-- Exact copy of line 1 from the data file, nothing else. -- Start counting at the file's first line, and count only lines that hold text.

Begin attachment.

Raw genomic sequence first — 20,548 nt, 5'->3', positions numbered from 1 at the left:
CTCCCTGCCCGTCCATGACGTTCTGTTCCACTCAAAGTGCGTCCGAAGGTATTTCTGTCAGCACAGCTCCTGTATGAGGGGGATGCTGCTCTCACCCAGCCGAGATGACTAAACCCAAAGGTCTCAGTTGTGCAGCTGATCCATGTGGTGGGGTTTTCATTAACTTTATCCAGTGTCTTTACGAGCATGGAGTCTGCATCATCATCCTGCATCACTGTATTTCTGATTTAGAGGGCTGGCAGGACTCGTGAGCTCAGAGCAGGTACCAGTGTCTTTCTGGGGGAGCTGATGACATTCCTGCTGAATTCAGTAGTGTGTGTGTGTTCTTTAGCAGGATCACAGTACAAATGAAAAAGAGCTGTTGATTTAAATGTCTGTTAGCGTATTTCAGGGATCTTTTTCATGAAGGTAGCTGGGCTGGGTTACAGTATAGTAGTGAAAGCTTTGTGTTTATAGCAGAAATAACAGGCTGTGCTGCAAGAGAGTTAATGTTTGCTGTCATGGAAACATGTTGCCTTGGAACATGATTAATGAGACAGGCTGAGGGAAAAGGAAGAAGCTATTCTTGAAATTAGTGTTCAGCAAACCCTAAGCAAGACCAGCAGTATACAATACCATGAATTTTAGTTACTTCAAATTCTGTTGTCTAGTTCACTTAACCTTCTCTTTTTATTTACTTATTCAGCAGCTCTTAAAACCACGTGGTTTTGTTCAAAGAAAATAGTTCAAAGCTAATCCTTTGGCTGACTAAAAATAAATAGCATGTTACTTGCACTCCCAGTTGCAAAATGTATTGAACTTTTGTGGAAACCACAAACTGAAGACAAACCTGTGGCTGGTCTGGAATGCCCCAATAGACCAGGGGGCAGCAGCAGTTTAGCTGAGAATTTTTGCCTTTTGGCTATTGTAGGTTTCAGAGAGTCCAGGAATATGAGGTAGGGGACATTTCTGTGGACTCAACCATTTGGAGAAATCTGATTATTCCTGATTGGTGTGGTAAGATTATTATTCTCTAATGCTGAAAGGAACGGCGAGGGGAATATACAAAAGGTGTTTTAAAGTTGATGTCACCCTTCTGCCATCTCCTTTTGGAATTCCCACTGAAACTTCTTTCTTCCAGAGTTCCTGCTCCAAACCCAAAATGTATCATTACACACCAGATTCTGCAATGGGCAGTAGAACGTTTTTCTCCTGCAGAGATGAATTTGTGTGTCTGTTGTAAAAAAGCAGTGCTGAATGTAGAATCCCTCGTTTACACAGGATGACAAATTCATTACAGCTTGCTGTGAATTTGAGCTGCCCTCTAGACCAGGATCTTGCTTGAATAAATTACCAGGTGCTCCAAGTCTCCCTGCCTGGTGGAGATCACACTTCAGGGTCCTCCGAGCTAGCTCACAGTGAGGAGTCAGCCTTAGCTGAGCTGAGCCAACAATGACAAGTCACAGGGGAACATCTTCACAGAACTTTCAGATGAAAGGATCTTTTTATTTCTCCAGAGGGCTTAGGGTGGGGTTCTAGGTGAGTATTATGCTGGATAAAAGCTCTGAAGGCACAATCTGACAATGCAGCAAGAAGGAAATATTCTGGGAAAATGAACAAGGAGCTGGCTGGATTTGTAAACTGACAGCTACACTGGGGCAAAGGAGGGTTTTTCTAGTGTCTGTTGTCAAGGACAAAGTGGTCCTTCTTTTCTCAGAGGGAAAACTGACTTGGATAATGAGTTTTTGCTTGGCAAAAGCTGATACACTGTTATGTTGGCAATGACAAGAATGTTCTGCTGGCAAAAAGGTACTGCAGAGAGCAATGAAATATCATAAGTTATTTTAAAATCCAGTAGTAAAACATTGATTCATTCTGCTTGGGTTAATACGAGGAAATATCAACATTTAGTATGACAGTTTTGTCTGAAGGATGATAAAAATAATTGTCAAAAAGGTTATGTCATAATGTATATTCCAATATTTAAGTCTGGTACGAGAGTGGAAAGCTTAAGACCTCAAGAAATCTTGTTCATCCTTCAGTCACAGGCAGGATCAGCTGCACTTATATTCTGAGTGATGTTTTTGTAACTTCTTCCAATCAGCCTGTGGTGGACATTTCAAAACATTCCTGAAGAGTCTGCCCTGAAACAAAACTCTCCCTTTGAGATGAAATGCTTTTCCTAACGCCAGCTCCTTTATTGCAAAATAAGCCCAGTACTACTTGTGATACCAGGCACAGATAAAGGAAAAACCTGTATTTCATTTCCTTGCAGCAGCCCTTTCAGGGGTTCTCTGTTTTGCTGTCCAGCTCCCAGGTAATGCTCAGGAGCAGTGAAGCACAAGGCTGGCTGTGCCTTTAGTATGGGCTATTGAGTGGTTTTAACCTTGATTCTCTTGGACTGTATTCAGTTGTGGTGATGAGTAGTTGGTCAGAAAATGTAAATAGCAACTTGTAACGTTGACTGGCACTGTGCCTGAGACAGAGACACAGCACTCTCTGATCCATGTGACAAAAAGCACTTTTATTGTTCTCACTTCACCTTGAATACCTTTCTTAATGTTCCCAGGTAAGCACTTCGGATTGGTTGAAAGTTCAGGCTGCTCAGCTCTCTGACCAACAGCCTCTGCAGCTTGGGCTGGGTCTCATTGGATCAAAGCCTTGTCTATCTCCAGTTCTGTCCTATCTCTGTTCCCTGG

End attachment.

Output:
Raw genomic sequence first — 20,548 nt, 5'->3', positions numbered from 1 at the left: